Announcement of Grant Opportunity: Field Studies by Arts Service Organizations Rooted in Communities of Color


​​​​​​​​​​​​​​​​​​​​​​​​​LETTERS OF INTENT DUE: June 9, 2022
PROPOSALS DUE: August 19, 2022​

Across the nation there are thousands of arts organizations that were founded by, for, and with communities of color.1​ These organizations span the visual, performing, media, and literary arts and include arts education organizations, community-based organizations, and numerous supporting organizations. Although there is more variation than likeness across these organizations—involving a  range of factors including artistic focus, community served, location, purpose, organizational culture, and  mission— research suggests that many have, in their founding missions and continuing practices, and at ​​​​the core of their organizational strategy, a deep and intertwined commitment to excellence in artistic ​​​​practice and production along with a strong community orientation (Hally & Valdez, 2000; Voss & Voss,  2021). “Community orientation” has been described, across the literature, as preserving or presenting the artforms of a particular racial, ethnic, or tribal group, supporting artists from the focus community/ies, developing the cultural workforce of that community, and advocating for the community within broader socio-political contexts, among other activities.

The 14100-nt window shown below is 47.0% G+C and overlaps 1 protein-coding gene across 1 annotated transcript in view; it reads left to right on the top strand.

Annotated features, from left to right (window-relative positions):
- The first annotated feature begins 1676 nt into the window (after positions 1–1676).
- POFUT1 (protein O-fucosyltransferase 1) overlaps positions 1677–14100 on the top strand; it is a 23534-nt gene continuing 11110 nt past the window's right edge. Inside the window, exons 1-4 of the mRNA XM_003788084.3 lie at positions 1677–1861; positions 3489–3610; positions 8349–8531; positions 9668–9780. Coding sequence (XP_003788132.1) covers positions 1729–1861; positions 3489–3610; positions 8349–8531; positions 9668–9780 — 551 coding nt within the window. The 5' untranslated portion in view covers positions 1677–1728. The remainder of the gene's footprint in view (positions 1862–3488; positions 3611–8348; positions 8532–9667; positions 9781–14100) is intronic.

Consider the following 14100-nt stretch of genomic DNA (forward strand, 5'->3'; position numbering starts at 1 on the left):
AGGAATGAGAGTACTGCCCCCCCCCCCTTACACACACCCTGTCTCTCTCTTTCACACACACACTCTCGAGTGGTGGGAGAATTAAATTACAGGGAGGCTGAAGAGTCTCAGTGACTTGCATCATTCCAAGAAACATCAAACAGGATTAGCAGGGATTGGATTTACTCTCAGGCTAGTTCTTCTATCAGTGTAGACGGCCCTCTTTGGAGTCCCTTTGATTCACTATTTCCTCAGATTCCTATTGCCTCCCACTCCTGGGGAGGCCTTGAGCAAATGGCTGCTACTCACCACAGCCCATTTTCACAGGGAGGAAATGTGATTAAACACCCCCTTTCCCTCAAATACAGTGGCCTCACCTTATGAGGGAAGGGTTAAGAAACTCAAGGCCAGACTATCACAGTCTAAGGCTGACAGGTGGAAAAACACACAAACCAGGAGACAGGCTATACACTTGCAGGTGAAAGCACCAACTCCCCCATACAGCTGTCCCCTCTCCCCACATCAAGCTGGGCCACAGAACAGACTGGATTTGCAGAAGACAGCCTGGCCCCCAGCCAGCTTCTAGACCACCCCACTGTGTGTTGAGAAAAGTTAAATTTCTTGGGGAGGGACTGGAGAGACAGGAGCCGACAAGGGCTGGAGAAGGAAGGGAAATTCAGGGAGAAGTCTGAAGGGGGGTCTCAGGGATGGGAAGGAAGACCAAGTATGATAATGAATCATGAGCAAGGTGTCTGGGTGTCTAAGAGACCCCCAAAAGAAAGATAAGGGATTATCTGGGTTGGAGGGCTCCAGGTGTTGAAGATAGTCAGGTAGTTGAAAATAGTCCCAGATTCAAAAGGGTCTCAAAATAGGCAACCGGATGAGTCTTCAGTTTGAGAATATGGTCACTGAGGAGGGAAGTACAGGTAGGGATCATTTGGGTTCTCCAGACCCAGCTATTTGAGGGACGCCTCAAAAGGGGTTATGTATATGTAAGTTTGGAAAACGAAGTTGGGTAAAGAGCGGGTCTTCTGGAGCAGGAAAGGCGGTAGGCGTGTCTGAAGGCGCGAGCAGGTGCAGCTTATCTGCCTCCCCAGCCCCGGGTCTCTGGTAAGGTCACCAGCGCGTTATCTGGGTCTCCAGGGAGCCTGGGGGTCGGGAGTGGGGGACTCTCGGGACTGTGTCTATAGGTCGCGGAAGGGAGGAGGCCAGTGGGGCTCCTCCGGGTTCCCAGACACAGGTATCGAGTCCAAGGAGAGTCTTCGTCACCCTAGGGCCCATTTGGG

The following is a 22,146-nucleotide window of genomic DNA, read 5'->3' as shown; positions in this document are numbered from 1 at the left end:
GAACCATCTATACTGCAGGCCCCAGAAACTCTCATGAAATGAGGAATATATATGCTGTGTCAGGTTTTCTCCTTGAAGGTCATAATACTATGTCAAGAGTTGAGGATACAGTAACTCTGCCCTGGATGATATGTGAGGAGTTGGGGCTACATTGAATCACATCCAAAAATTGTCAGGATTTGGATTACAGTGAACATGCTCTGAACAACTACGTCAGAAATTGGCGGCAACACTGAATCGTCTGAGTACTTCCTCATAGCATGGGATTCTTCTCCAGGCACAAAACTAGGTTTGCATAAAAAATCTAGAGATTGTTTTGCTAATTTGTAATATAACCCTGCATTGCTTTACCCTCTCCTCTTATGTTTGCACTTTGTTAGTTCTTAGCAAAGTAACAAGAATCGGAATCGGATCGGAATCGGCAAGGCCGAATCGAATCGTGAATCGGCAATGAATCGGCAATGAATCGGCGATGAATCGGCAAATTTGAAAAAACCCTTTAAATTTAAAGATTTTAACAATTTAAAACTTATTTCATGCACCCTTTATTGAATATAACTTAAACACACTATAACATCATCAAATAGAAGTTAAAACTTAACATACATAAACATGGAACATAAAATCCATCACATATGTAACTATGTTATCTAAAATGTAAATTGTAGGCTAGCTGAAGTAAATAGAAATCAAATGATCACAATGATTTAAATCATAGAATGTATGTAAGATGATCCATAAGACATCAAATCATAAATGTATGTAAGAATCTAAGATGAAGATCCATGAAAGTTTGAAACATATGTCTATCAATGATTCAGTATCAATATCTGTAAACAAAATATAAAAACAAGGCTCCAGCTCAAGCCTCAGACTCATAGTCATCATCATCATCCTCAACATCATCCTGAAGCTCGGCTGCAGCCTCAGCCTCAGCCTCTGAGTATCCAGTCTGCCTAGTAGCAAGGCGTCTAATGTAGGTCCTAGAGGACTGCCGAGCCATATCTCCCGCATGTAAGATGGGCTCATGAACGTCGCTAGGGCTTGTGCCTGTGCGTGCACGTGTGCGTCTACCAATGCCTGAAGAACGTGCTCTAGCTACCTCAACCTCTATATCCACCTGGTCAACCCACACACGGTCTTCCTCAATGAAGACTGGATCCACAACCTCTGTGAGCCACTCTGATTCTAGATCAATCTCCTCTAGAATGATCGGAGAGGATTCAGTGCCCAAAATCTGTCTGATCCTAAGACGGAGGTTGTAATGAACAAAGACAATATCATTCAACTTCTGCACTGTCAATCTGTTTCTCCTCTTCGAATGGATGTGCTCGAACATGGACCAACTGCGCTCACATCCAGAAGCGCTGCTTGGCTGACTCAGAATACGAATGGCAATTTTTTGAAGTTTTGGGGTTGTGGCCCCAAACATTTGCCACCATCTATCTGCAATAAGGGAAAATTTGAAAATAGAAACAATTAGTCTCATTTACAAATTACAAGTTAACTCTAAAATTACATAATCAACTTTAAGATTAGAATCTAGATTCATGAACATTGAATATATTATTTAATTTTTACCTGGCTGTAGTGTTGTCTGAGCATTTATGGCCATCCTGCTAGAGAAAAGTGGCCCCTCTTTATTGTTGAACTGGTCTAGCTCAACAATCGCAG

Arts service organizations rooted in communities of color play essential roles in the arts ecosystem as they connect, resource, advocate on behalf of, strategize with, and otherwise support arts organizations of color. They represent and advocate for their communities’ cultural workers, organizations, artistic disciplines, and practices in broader national arts and culture conversations and make the case for ​​​​​​​​the critical contributions of arts organizations of color to the field. These organizations also play central roles in documenting the scope, scale, focus, and contributions of their member or affiliated organizations (Bowles, 1993; Matlon et al., 2014; cf Driver, 2020).

As a part of The Wallace Foundation’s five-year initiative intended to support arts organizations rooted in communities of color as they explore strategies for achieving organizational resilience (ability to adapt and thrive) while retaining their relevance (mattering to their communities), the Foundation invites arts service organizations serving and prioritizing such arts organizations to propose research projects that answer important questions related to the arts communities they serve. As used here, we define arts service organizations as organizations, networks, collectives, or associations that were founded by and for arts and culture communities of color, and which play a role in advancing the interests and practices of those constituencies. This opportunity is not inclusive of arts service organizations focused on primarily supporting youth-serving programs or organizations, or focused on arts education more bro​​adly, which will serve as the focus for a separate Wallace initiative expected to launch in 2024. ​